Last update: 18/11/2021

More and more people choose to buy and sell things online; but what should we bear in mind and which are the safest methods of payment? Find the answers to the most frequently asked questions about e-commerce here. 

It’s your mother’s birthday in three days and you haven’t bought her a present. In dire straits, you start to browse the Internet for something to surprise her. You check out one website after another until you finally buy her the perfect gift. Do you realize you’ve just used e-commerce? 

What is e-commerce?

E-commerce is the buying and selling of goods and services on websites, mobile apps and even social networks

According to some estimates, more than 75% of Internet users aged 16 to 64 have made purchases online. Indonesia leads the e-commerce ranking, followed by the UK and Thailand. 

Right now, over 90% of Internet users worldwide have visited an online store; almost 70% of them have done it using an app on their phone or tablet.

Still, e-commerce and real commerce often cross paths. Some companies sell exclusively via online platforms that showcase their products and disclose their sales policies; but many others still market their products and services in stores.

Learn about e-commerce trends and facts in the “E-commerce white book” in this article (in Spanish) on Finanzas para Mortales (Finance for Mortals)

Why is e-commerce important?

Online stores are part of many consumers’ day-to-day. More and more of us are visiting them at such a staggering rate that it’s displacing store purchases. Some of e-commerce’s advantages are:  

  • It’s easy: It saves us time and money we’d spend going to the store for goods and services. 
  • It’s always open: The Internet lets us visit online stores anytime, anywhere. All we need to do is connect our mobile, computer, tablet or any smart device
  • It’s immediate: we can see the store’s stock of a T-shirt, electric toothbrush or whatever we want to buy in real time. E-commerce also makes it easy to find out products’ features, with size calculators based on our height and weight and other tools.

Is e-commerce safe?

With e-commerce, it’s “safety first”. Even though companies work hard to ensure customers feel safe, it’s important to be mindful of online security. Here are some simple tips: 

  • Check the online store’s URL or website: If you see “https” or a lock icon at the beginning, it means the website encrypts (“puts in code”) our data. You should directly enter the website in your browser’s address bar instead of using shared links.
  • Watch out for malware: If you don’t recognize the email address contacting you, haven't asked for information or don’t have an account, do not download anything or click on any links. Sometimes, an email can look like a popular brand or company but actually be a ruse to steal your password and secret information. We call this phishing. When in doubt, confirm the email from the sender on a trusted channel and never follow the information on it.
  • Choose secure passwords: Many websites require you to create a password to make purchases. You should create a new password on each one. We recommend it be a “passphrase” (or a code based on more than three words), which is both hard to crack and easy to remember.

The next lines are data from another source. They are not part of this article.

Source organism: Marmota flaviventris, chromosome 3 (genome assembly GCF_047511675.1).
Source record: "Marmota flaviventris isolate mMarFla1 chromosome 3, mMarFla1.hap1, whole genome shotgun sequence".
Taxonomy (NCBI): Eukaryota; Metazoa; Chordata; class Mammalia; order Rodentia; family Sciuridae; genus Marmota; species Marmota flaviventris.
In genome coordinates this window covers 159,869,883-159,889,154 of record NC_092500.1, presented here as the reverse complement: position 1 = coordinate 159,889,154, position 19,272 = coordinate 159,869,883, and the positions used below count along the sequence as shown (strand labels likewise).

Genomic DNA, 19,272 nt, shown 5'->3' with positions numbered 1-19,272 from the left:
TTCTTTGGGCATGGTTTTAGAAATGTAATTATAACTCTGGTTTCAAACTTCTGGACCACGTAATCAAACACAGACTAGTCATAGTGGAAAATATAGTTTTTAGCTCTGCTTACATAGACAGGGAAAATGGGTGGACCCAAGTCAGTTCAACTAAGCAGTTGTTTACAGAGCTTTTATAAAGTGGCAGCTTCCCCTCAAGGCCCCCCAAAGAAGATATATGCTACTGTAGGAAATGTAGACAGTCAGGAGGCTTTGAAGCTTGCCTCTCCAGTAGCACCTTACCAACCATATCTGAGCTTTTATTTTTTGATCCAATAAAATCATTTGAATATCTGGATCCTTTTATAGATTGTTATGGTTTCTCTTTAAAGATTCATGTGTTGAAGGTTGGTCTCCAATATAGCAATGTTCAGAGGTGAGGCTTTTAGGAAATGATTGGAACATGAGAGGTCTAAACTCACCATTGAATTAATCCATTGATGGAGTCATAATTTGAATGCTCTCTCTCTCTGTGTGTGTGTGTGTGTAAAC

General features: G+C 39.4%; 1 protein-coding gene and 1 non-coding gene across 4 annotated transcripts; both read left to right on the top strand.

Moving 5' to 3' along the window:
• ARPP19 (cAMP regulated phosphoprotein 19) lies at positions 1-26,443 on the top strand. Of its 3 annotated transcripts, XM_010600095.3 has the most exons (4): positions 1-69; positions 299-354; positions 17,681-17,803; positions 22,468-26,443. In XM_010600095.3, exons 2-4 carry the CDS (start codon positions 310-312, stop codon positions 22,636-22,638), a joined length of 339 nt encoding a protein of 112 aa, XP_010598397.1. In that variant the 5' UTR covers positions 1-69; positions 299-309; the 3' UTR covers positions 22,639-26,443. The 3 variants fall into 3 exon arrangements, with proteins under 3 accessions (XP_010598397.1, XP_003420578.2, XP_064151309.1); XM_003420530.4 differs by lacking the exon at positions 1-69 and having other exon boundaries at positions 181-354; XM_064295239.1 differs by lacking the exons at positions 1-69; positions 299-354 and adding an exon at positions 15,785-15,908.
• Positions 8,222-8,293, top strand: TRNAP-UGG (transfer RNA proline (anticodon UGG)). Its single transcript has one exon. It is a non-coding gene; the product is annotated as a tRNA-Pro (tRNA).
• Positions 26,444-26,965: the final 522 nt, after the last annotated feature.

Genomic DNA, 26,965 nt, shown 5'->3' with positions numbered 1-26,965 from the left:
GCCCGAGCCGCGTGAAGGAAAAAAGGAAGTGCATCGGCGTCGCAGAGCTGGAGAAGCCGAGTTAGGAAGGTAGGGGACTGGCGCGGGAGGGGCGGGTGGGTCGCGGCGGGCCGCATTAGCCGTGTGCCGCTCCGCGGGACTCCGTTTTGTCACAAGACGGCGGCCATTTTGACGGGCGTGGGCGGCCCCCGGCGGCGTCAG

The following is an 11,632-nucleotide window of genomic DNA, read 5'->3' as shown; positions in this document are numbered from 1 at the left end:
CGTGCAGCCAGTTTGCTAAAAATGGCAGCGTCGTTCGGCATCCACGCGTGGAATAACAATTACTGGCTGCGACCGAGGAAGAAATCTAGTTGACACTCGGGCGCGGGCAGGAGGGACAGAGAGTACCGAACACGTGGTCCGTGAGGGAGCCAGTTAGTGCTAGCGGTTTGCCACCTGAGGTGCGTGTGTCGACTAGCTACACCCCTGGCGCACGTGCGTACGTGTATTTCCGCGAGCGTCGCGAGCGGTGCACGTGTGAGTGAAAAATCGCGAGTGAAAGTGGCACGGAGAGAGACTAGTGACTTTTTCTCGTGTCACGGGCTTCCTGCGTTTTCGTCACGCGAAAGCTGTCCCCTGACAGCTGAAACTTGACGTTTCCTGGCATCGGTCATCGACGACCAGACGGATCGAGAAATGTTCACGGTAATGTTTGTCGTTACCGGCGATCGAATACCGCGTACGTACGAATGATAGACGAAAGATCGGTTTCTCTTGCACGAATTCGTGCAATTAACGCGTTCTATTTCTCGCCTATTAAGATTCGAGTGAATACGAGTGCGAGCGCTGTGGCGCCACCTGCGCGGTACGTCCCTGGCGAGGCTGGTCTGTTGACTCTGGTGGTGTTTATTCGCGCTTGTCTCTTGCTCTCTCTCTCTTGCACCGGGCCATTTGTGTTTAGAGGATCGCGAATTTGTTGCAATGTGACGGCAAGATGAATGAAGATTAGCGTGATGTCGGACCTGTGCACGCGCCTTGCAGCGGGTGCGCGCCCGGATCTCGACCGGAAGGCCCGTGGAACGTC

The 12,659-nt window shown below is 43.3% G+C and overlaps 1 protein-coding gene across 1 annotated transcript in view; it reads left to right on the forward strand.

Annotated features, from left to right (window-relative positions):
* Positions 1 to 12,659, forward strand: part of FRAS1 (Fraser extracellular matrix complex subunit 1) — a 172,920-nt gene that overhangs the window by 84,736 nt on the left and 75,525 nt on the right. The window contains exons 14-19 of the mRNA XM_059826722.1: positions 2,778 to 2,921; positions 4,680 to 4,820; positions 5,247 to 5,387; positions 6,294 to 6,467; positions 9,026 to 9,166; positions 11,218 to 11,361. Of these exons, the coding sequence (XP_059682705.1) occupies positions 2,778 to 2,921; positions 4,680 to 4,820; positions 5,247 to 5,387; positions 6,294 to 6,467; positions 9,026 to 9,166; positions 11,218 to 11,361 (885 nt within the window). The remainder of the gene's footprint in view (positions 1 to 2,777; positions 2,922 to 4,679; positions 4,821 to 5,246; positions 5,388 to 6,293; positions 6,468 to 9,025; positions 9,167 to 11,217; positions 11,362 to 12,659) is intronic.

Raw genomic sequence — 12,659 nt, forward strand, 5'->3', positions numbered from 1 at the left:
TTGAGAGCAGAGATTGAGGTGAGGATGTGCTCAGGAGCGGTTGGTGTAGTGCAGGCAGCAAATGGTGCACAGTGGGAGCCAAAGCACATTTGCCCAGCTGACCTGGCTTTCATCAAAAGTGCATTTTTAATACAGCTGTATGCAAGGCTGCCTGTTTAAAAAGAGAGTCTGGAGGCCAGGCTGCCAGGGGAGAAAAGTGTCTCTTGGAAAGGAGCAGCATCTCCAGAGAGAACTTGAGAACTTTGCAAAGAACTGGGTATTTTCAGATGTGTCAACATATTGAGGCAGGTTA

• Report suspicious activity: Report any odd situation or behaviour (e.g. a profile you think is fake or a potentially infected website) to the company or the authorities on the appropriate channels. Early notification will allow experts to activate a contingency plan quickly and help protect others.

Download and share this practical infographic with some simple steps to make your online purchases more secure.

Find out more about e-commerce safety in this article (in Spanish) on the Openbank blog

What's the most common payment method for e-commerce?

In countries like Spain, the most common payment method is a credit or debit card. Still, companies usually offer other ways to pay, including:

  • PayPal: it’s one of the most popular e-commerce companies. Its secure service conceals consumers’ information from whoever will receive payment, even if their account is linked to a credit or debit card, PayPal balance or bank account. It also provides protection insurance for unreceived purchases, items that don’t match the seller's description and other things. 
  • Transfer: it’s when a bank sends funds to a recipient (beneficiary) at the request of its customer (issuer). Transfers can be regular (taking more than a day); urgent (performed on the day they're ordered); or immediate. 
  • Cash on delivery: the owed amount is paid when the order is received. Consumers only use merchants’ online platform to make, manage or return an order without providing such banking details as an account number or credit card. 
  • Bizum (in Spain only): This payment method is gaining popularity with merchants in Spain because it’s so easy to use. Users only need to give the merchant’s authorized telephone number. Bizum does not give our bank account or details about financial products we own. 

Learn more about these and other safe, online payment methods in this article (in Spanish) on Tu Futuro Próximo, the blog of Santander Consumer España

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